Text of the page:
Kanye in the third person (“Look what he’s been through/He
deserves an applause”), while Lil Wayne’s turn on the beat-free
“See You in My Nightmares” musters a level of bile that West’s
own detached presence cannot.
It’s a flawed release for sure: West’s sense of humor, one
of his best qualities, is all but absent. But while the warts-and-all
catharsis can be a little much, 808s and Heartbreak
is a ballsy move. It’s a hard album to connect with—it’ll
be a sonic shock for those familiar with West’s prior catalog—but
it’s worth sticking with this record to witness the rebirth
(by fire?) of an artist.
Renaissance (Universal Motown)
Guess who’s back?
Queens rapper Q-Tip rose to fame in the early 1990s as leader
of A Tribe Called Quest, considered one of the great acts
of the genre for their fusion of jazz and hip-hop, a unique
mash-up that appealed to fans of hardcore rap and college
students alike (as evidenced by the group’s appearance on
the 1994 Lollapalooza tour).
Now, almost 10 years since his first and only official solo
record (1999’s Amplified), Q-Tip has returned with
The Renaissance, and he couldn’t have chosen a more
appropriate title. Tip’s voice alone is a throwback to another
time; his clipped couplets sound like nothing else in hip-hop
today. And the production, heavy on the classic R&B and
soul-jazz vibes and rhythmic record-scratching, is undeniably
smooth. It’s old-school through and through.
had more than its share of hold-ups—Tip’s labels shelved two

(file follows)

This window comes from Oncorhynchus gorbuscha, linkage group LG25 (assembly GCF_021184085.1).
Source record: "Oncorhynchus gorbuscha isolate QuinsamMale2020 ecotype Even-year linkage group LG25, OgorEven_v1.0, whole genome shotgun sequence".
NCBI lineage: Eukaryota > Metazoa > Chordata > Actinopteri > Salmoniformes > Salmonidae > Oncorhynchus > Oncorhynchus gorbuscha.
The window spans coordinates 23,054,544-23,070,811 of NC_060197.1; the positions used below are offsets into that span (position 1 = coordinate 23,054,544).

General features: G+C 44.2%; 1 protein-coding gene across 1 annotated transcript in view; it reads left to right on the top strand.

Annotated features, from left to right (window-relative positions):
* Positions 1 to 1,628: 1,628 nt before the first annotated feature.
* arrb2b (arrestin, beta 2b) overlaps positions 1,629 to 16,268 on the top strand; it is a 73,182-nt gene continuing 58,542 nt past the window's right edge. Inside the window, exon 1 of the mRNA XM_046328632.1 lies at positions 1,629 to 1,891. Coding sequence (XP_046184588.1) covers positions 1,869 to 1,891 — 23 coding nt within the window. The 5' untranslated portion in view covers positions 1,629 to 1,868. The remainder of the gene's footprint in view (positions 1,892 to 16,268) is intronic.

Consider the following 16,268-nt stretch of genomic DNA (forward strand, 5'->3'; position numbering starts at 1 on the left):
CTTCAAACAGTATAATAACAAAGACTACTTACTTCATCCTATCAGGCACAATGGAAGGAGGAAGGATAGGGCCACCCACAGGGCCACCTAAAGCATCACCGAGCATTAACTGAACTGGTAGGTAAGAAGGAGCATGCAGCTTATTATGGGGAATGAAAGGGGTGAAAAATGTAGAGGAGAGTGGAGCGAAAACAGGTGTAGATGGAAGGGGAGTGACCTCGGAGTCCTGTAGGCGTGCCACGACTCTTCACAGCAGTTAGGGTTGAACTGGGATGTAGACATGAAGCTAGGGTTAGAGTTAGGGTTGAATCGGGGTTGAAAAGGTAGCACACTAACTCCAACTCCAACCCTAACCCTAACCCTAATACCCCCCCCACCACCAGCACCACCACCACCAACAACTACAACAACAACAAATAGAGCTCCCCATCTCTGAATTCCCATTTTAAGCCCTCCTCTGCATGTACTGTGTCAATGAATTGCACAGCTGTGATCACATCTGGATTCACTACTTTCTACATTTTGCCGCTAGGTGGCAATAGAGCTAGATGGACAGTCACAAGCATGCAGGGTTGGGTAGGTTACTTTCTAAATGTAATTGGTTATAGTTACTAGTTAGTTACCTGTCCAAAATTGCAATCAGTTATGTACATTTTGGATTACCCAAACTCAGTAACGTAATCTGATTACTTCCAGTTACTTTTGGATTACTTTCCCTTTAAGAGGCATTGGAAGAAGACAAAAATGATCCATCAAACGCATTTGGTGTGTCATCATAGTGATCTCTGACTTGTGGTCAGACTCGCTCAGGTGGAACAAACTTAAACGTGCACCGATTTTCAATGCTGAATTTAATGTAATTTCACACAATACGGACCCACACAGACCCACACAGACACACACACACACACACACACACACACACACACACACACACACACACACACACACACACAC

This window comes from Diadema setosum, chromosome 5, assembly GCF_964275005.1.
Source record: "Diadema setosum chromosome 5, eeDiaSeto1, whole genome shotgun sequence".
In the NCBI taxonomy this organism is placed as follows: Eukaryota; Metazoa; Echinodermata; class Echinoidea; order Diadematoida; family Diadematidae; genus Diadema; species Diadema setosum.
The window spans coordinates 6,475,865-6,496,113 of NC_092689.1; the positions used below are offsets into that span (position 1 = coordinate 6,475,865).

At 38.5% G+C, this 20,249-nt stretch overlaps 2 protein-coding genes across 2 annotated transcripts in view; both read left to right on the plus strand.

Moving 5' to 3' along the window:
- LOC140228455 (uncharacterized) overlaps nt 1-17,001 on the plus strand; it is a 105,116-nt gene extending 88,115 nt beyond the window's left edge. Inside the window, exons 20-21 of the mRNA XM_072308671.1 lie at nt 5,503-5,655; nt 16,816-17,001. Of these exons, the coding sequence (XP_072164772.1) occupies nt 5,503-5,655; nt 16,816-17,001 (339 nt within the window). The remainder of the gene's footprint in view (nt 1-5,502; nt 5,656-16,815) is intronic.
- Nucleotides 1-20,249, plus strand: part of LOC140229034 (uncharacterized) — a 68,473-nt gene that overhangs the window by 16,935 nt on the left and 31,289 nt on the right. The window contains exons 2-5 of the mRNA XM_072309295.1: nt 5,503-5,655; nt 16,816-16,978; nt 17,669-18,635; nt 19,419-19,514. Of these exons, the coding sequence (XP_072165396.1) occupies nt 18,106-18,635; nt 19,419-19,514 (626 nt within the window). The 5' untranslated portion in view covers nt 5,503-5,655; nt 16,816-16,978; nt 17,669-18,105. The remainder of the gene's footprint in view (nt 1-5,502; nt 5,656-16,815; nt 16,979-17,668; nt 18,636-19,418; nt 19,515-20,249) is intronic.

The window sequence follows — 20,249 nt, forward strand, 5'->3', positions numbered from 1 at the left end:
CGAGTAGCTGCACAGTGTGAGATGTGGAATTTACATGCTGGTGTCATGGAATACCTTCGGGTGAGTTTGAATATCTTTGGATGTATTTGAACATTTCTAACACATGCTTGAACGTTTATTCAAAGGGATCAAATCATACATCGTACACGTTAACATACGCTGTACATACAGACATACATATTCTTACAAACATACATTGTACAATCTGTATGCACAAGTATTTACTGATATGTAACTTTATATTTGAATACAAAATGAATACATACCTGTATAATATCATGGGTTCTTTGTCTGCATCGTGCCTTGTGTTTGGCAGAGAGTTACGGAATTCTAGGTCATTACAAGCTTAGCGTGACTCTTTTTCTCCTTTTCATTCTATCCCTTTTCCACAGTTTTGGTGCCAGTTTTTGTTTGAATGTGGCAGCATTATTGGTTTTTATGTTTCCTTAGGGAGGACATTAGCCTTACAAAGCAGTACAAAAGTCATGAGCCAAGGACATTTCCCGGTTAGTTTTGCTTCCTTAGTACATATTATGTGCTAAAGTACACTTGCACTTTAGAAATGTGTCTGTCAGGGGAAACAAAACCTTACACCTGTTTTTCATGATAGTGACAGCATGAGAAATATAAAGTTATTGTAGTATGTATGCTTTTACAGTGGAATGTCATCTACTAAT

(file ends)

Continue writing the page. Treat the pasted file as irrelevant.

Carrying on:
consecutive, completed albums (Kamaal the Abstract
in 2001, and Open in 2005) due to marketing concerns.
Amplified found the artist out of his element, trading
in the club bangers of the day; he reportedly pulled a 180
with Kamaal, going straight ’70s new jazz, which surely
freaked label execs—it would be hard to imagine that album
existing in the same commercial universe as “In Da Club.”
So Renaissance is less an artist returning to form,
than a form returning to vogue. With the gangsta-rap cycle
finally having run its course (or so we should hope), Tip
sounds right at home rapping over back-to-basics R&B joints
like “Gettin’ Up” (one of two tracks here produced by the
late J-Dilla) and “I Believe” (whose keyboard riff is practically
a ringer for Tribe’s “Scenario” lick).
A lot of ground is covered here: Tip sings a bit on “Official”
and goes a cappella on “Dance on Glass”; “Won’t Trade” samples
Chicago soul singer Ruby Andrews; “Manwomanboogie” grabs its
fractured, funky track from krautrock pioneers Can. He calls
out the system that’s kept him silent on “Move” (“So what’s
the industry/If the listeners will always stand beside me?”),
but more than anything the artist proves to be the foremost
purveyor of relationship rap: “Life Is Better” and “We Fight/Love”
(which features a guest spot from another familiar early-’90s
voice, Tony! Toni! Toné! singer Raphael Saddiq) are just a
few of the tracks here that tackle matters of the heart. This
is change you can believe in: Q-Tip is back at the top of
his game on The Renaissance.